A few weeks ago, I opened a sermon with the oft quoted but rarely cited dictum from Benjamin Franklin regarding the certainty of death and taxes. In the days following the shooting in Orlando, United Methodist Insight published my essay entitled, “We Are All Mortal”. In this article, I wrote about the certainty of death. I am fascinated by the idea of certainty. Yet, if we take a moment and consider how wrong we’ve been (as the human race), I’m almost certain we would never be certain again.
Other than death and taxes, what’s the one thing most of us can be certain of? Think hard and beyond the love of your significant other, pet, or the next sunset. Those too are not guaranteed. If you said gravity, you’d be correct. If we’re sure of anything, it’s that gravity exists, does what it does, and will always do the same thing. I was reminded of this unhappy certainty only a week ago. Armed with my new Fitbit, I was exercising. I was walking a well-defined route around the island, designed to help me get a jump on my daily goal of 10,000 steps. It was early Monday morning when I turned the corner along “British Cemetery Road”. There are two cemeteries along the road, one British (a Commonwealth War Grave) and one belonging to a local family. This road is flat, well-paved and free from any obstructions.
One of the names on a head stone facing the road caught my eye. “William E. Williams”, I said out loud. That sounded like a funny name. I started making up silly combinations in my head. I wondered if William ever ran for office did he make his signs to read, “William E. “Bill” Williams”. It seems like many local politicians when running for tiny rural offices; if they’re named William, invariably put “Bill” in quotes beside their name.
That’s when I fell. I placed one foot in front of the other and the second foot took me down. Gravity grabbed hold and forced me flat on my face. My knee was gashed and bleeding, I couldn’t walk. (A tetanus shot was forthcoming.) Something was off with my right wrist because it didn’t want to help me move, roll over, or push up. I was down for the count. As such, being that I am geographically at sea level, I am certain I slammed into the pavement at 9.8 m/s2 .
Or did I? How certain am I? I could be wrong. I might be crazy. If anything has changed, over the past two thousand years of human history it is our understanding of gravity. Do we believe what we know today will be the sum total of our gravitational knowledge in five hundred years? You’d be crazy to say yes.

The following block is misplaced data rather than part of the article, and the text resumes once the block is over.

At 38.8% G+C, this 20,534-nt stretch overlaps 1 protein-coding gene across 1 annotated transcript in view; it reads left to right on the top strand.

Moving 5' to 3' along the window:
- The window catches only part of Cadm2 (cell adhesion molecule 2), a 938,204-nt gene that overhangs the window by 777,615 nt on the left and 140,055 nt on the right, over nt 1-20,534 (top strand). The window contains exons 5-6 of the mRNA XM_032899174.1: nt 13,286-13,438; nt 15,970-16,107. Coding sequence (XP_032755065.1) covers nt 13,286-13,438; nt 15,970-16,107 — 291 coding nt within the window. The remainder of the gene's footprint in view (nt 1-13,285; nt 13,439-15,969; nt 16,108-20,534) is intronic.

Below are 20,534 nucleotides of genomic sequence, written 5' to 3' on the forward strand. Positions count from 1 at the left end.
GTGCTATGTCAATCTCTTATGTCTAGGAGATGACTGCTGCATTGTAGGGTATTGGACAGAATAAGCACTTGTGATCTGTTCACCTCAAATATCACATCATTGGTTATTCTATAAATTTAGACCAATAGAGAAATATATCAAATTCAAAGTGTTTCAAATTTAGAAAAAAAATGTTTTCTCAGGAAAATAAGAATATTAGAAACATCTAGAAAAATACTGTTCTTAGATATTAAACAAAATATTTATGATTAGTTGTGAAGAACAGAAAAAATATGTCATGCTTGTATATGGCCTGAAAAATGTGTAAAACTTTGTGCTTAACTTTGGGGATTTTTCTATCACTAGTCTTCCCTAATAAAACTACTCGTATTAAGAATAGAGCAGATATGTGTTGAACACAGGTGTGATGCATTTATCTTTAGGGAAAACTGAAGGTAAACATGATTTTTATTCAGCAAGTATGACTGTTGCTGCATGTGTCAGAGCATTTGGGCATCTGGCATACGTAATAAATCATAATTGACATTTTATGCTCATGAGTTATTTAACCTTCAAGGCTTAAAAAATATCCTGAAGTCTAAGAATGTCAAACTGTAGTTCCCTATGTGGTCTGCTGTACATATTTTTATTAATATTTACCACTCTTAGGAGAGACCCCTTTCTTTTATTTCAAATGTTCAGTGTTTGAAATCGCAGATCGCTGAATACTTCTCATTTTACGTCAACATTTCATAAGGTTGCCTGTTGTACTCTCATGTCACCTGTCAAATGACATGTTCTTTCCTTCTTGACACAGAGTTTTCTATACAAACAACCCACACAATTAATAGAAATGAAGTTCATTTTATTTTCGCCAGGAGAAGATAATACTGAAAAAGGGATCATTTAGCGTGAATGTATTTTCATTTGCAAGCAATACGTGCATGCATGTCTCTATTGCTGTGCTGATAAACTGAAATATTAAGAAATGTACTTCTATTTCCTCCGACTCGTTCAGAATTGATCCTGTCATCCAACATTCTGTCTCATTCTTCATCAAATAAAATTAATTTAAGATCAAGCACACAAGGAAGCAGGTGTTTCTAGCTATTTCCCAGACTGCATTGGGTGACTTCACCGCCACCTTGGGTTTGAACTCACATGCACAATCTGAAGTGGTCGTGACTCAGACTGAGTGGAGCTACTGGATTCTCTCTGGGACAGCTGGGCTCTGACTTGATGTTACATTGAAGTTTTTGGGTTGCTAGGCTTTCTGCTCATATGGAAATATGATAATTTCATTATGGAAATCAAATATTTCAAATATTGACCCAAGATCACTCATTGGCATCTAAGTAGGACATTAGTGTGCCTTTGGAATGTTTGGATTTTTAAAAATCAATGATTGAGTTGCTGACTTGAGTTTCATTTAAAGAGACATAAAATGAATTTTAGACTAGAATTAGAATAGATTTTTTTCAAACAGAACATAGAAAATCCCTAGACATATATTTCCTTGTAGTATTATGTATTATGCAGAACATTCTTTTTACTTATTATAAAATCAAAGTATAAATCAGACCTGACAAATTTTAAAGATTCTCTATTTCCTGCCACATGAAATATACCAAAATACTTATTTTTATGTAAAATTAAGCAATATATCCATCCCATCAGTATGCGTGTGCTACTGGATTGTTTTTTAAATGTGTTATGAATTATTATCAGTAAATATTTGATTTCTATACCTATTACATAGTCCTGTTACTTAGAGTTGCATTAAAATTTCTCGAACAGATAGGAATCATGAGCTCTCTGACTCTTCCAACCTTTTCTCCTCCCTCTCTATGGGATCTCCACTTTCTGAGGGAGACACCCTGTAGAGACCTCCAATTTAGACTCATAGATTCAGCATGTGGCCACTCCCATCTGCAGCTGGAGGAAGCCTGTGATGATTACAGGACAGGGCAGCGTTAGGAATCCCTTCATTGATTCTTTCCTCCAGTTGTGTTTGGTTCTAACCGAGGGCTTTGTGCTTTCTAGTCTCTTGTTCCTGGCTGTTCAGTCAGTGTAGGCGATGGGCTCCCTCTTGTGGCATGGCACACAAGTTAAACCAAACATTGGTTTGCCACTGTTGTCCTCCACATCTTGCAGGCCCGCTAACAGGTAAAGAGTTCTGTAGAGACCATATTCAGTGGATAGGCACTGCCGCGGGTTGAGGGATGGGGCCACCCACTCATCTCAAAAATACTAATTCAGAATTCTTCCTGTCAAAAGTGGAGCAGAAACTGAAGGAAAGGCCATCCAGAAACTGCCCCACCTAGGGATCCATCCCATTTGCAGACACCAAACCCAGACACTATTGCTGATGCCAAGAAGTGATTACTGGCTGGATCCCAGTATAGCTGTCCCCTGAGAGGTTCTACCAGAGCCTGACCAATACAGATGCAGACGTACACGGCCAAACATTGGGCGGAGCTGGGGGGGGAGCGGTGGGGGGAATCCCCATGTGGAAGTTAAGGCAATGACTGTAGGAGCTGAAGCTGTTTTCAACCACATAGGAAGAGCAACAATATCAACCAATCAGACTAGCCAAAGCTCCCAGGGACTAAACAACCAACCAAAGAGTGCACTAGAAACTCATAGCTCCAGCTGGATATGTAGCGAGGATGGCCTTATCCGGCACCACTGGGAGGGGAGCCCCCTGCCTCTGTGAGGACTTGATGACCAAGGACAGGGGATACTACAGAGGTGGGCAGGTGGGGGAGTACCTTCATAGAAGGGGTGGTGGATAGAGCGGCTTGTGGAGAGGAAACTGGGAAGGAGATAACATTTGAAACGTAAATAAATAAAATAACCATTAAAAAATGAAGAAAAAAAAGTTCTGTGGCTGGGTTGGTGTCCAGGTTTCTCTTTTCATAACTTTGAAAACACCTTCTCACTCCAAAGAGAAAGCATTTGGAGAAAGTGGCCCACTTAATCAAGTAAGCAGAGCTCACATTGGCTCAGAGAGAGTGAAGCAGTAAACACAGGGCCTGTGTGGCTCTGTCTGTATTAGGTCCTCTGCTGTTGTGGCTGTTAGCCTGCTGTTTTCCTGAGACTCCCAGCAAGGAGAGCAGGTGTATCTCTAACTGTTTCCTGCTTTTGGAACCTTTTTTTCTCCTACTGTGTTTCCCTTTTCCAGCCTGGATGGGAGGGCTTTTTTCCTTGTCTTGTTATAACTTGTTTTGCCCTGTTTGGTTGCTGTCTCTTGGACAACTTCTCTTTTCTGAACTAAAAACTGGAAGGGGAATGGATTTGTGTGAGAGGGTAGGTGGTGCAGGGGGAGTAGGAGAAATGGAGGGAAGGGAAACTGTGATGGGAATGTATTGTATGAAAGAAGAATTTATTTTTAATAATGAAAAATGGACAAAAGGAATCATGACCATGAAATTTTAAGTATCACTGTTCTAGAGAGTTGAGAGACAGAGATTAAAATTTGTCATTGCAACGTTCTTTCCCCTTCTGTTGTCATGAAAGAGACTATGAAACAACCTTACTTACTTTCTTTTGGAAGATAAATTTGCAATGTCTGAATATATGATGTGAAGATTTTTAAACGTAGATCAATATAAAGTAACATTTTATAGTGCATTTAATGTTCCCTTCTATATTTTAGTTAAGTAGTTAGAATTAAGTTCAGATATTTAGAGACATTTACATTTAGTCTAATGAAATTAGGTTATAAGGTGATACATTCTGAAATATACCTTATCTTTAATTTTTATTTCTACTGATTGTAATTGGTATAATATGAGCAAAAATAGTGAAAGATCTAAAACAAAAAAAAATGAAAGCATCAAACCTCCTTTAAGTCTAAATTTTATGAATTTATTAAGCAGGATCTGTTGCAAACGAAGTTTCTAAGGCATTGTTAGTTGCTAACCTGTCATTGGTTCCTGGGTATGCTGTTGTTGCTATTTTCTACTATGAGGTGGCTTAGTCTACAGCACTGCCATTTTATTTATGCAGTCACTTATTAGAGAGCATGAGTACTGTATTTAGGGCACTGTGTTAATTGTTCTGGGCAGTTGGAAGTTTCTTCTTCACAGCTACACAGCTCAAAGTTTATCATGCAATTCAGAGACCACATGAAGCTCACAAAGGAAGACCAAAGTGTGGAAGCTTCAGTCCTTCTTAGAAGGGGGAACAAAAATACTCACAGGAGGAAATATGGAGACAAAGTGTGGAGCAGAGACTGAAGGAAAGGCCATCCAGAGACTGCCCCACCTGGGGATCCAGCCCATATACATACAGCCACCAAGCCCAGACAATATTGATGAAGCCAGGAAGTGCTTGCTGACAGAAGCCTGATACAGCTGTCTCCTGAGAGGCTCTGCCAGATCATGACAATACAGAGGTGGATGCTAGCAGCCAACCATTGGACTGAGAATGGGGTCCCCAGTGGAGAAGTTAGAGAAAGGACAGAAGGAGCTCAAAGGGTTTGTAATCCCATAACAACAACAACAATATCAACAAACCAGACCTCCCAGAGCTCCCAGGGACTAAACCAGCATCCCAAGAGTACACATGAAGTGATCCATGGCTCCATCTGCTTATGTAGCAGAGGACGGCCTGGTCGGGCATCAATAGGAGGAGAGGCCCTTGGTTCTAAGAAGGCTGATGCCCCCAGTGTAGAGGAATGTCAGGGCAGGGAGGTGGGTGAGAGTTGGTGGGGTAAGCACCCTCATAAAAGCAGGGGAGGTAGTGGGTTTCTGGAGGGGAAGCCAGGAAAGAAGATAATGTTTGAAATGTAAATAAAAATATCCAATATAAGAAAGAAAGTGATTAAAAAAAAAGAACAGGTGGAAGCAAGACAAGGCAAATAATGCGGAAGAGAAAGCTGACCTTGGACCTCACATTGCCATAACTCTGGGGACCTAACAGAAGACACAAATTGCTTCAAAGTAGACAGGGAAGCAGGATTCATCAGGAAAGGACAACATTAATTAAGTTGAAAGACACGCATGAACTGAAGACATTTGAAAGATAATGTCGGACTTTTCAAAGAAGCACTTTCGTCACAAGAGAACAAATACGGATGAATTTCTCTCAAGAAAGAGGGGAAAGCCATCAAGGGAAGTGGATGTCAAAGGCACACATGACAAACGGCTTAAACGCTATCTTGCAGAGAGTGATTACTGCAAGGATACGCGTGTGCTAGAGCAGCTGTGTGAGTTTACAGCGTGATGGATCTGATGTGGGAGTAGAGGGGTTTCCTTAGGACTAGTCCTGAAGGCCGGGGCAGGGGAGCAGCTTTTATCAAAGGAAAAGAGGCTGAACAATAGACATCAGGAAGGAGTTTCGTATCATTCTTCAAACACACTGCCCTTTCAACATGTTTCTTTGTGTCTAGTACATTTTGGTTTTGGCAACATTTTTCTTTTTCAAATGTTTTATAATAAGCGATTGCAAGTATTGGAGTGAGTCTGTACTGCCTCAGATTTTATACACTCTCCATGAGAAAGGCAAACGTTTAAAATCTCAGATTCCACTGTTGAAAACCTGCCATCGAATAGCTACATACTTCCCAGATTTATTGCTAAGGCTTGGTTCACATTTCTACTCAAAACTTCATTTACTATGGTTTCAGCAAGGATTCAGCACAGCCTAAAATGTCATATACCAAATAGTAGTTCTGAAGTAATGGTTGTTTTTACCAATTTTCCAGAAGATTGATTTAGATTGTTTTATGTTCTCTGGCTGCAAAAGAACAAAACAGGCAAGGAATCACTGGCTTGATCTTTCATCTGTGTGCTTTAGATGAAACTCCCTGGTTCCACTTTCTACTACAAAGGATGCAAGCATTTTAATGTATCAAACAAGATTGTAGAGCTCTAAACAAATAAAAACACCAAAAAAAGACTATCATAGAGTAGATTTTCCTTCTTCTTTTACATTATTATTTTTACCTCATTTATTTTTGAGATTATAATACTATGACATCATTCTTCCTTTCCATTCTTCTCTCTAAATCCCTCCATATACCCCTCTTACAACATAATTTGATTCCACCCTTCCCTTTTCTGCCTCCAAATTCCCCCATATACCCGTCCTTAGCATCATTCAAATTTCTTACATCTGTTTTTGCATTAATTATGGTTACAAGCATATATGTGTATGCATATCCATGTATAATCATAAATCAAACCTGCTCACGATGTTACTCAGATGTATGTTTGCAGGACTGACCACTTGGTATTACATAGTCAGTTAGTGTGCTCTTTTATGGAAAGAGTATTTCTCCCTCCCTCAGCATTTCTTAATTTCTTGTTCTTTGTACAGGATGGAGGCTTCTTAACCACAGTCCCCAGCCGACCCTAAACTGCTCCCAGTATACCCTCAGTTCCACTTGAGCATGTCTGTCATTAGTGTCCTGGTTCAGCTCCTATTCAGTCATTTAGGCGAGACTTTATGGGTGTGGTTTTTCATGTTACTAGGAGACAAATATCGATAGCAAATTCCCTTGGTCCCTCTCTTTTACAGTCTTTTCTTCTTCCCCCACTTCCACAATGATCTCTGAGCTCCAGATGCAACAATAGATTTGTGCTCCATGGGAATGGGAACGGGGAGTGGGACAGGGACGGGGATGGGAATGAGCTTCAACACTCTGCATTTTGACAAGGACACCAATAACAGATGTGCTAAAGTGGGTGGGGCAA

Aristotle’s view of gravity was the “thing”, set in stone, and people were killed for believing anything else. This lasted for two thousand years. Until Isaac Newton comes along with his story about an apple; then Einstein appears nearly four hundred years later with more ideas and our ideas about gravity keep changing. The big point is that Newton was basically right and for twenty centuries, humanity was collectively and objectively wrong. We couldn’t have been more wrong about something we were so certain about which we were right.
If we can believe an idea as collectively true yet objectively false for twenty centuries, why would we assume that our understanding of gravity or even religion couldn’t change? We’ve only known Newton’s laws for 350 or so years and given our track record of massive wrongness, how can we argue what we believe to be right today will be empirically correct forever?
Are we to believe our answers are the final answers? And by this, I mean our answers to any of the great issues of our day. If the answer is “yes”, it means our society is at the end of the process which has defined what it means to be alive. “Because it is there,” said Sir Edmund Hillary, the first man to climb Mount Everest, when asked, “why do it?” Today, there is nothing “there” because we no longer accept “there” as valid physical or emotional places. We believe we know “there” and all there is to say about it. We cannot be wrong. The possibility does not exist.
However, the moment you acknowledge the smallest chance of being wrong about something like gravity, everything else is on the table. If I am wrong about gravity, if collective human wisdom was so misplaced, what else is up for grabs? You could be wrong about everything, right? As I lay on the unforgiving pavement, bloody and swollen, I realized: perhaps now is time to give up on the idea of being right about anything at all. Maybe this is where I need to be. It’s better to be wrong than obsessed with my own sense of rightness. Thank you, gravity.
Jesus was in the “wrong” business. His central premise was to be Newton to the Pharisees’ Aristotle. Forget the scripture where he says, “I haven’t come to overturn the law.” Those are only words. Look at his actions. Everything he does asks this question: “What if the way you’ve been thinking about God for thousands of years is wrong?” At the end of every parable is an implied question, “What if you’re wrong in how you think about God’s priorities and values in the world?” It is, with Jesus, the more we embrace our capacity to be wrong, the closer we get to a starting point within the Kingdom of God.
If everyone knows they’re right, where does that leave us?
Or, I could be wrong.